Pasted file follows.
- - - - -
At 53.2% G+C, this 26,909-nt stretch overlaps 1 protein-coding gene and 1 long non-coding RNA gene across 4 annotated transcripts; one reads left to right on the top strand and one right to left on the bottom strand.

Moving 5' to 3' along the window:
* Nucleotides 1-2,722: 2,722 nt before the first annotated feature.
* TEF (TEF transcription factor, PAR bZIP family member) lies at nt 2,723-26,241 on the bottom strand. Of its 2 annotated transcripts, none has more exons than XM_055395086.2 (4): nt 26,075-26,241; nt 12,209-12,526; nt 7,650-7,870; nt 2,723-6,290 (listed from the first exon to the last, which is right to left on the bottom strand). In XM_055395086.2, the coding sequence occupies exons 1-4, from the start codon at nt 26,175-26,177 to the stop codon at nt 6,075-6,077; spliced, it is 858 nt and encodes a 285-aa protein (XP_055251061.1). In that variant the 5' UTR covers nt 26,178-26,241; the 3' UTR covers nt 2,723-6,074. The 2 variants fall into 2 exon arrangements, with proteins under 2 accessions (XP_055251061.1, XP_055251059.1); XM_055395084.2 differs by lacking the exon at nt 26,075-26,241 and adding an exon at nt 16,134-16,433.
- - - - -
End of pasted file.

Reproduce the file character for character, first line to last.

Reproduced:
At 53.2% G+C, this 26,909-nt stretch overlaps 1 protein-coding gene and 1 long non-coding RNA gene across 4 annotated transcripts; one reads left to right on the top strand and one right to left on the bottom strand.

Moving 5' to 3' along the window:
* Nucleotides 1-2,722: 2,722 nt before the first annotated feature.
* TEF (TEF transcription factor, PAR bZIP family member) lies at nt 2,723-26,241 on the bottom strand. Of its 2 annotated transcripts, none has more exons than XM_055395086.2 (4): nt 26,075-26,241; nt 12,209-12,526; nt 7,650-7,870; nt 2,723-6,290 (listed from the first exon to the last, which is right to left on the bottom strand). In XM_055395086.2, the coding sequence occupies exons 1-4, from the start codon at nt 26,175-26,177 to the stop codon at nt 6,075-6,077; spliced, it is 858 nt and encodes a 285-aa protein (XP_055251061.1). In that variant the 5' UTR covers nt 26,178-26,241; the 3' UTR covers nt 2,723-6,074. The 2 variants fall into 2 exon arrangements, with proteins under 2 accessions (XP_055251061.1, XP_055251059.1); XM_055395084.2 differs by lacking the exon at nt 26,075-26,241 and adding an exon at nt 16,134-16,433.